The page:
This country is not about any one religion, or even all religions, it’s about mutual respect for others to do as they please, which is something you might want to think about while forcing people to carry around money that says “under God”.

And no, I don’t care. I just want people to think about what this country is really about.

Posted by: Max at June 14, 2006 12:59 AM
Comment #157485
“The big push to include references to God on money and within the Pledge of Allegiance came in the 1950s, when the Dulles program recommended the government incentivize Americans to be more religious to protect them from being swayed by Communism.”

First of all: “Incentivize??!”

Secondly: It must have worked—I’m still not a communist. Despite not being “religiousized”. Or supersized either.

“…that the rights to life, liberty, and the pursuit of happiness should be universal. If your God doesn’t respect or share those ideals, you may have a bone to pick with the US.

I hesitate to speak for God, but I think it’s safe to say that she does speak for those things. The question is, do Bush, Cheney, Rumsfeld, Bolton and their ilk?

Posted by: Tim Crow at June 14, 2006 1:14 AM
Comment #157492
The phrase “in God we trust” does not serve to force religion on us, but to serve as a historical reference to the founding times of our country, when it was imperative that the highest authority of man was not the current occupier of the White House.

Scottie,

This statement is grossly inaccurate. The phrase “In God We Trust” had absolutely nothing to do with founding times. The phrase that appears on money that goes back to the founding fathers is “E pluribus unum” which mean “one out of more,” a reference to the 13 colonies becoming one nation. It is also the official motto of the United States.

Posted by: JayJay Snow at June 14, 2006 2:44 AM
Comment #157493

FOR IMMEDIATE RELEASE: June 11, 2006

Resolution to Impeach Bush Receives Strong Support at Texas Democratic Convention but Falls Short of Passage

The “Impeach Bush Resolution Campaign” delivered almost 1400 signatures signed by more than 30% of the delegates at the 2006 Texas Democratic Party state convention in Fort Worth to the party. The resolution called on the U.S. House of Representatives to impeach President George W. Bush for high crimes and misdemeanors and for willfully violating his Oath of Office to preserve, protect and defend the Constitution of the United States. The resolution failed in a close vote on the floor of the convention.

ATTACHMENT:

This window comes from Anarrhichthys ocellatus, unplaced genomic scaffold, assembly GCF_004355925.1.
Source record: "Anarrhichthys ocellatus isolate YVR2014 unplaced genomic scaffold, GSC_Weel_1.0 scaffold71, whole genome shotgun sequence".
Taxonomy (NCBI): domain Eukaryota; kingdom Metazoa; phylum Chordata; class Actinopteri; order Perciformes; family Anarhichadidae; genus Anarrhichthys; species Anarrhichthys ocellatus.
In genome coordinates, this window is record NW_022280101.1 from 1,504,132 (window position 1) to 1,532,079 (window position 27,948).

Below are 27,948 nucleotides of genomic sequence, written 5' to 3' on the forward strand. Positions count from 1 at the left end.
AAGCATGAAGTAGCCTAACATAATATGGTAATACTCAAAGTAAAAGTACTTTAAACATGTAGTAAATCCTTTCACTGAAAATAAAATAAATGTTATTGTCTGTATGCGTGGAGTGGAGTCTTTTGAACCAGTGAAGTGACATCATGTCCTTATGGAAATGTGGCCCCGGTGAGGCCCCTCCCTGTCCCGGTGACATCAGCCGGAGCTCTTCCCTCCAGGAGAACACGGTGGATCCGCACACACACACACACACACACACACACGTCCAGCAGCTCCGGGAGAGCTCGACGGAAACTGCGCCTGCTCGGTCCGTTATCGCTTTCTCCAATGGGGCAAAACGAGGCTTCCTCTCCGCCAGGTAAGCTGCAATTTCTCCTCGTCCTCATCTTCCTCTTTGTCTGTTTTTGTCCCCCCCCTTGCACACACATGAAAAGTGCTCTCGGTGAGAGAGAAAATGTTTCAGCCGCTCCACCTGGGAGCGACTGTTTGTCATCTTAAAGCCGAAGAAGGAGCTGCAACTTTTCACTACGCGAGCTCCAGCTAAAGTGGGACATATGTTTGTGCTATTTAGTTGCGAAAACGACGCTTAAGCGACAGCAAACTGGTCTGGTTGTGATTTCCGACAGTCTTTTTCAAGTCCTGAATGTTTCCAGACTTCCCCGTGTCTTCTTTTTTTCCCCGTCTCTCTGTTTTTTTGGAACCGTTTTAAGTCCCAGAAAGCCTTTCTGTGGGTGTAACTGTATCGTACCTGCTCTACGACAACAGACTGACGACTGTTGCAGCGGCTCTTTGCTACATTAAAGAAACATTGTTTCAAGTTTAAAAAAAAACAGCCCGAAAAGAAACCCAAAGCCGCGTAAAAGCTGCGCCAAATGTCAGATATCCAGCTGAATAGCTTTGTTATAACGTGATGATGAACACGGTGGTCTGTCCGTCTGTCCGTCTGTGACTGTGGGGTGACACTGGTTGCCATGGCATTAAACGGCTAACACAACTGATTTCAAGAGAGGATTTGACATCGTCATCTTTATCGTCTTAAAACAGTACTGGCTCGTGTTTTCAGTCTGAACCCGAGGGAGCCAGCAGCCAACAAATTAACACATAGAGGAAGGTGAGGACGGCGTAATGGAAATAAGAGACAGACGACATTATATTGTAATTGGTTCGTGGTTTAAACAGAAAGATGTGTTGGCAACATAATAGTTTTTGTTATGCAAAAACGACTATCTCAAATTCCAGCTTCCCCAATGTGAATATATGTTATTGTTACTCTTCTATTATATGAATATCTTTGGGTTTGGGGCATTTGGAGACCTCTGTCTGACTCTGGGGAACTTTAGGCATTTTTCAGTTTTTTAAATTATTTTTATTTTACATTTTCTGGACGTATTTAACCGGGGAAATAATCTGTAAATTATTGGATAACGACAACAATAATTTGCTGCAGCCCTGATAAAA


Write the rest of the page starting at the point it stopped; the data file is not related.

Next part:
A video of the floor debate on the resolution is on YouTube.com
http://www.youtube.com/watch?v=rMsth3faJkE
http://www.youtube.com/watch?v=X0E8NNw72yM
http://www.youtube.com/watch?v=eoP8LNIqFq4

Texas would have joined ten other states whose Democratic parties have passed impeachment resolutions: Vermont, New Hampshire, Maine, North Carolina, Wisconsin, Nevada, New Mexico, Colorado, California and Hawaii.

The vote on the impeachment resolution took place in a nearly empty convention hall, although it could have been brought up much sooner if the rules of the TDP had been followed in a timely manner. The TDP rules state, “A submission of such a resolution shall be immediately recognized as being before the convention as the next order of business after completion of any item under consideration.” However the convention chair kept the resolution off the agenda until two point of order requests from delegates caused the chair to bring the resolution to the floor in the final hours of the convention, when only around 250 people were present in the hall. The chair also refused to accept a friendly amendment to the resolution to include vice president Dick Cheney. Many people did not want to vote for the resolution unless it included a call for impeaching Cheney as well as Bush.

In addition to the impeachment resolution that was brought to the floor as a result of the petition drive, the Resolutions Committee at the convention approved an impeachment resolution, but the convention was adjourned before that resolution was voted on by the floor. It, along with all remaining resolutions, were sent to the State Democratic Executive Committee for consideration at its next meeting in Austin.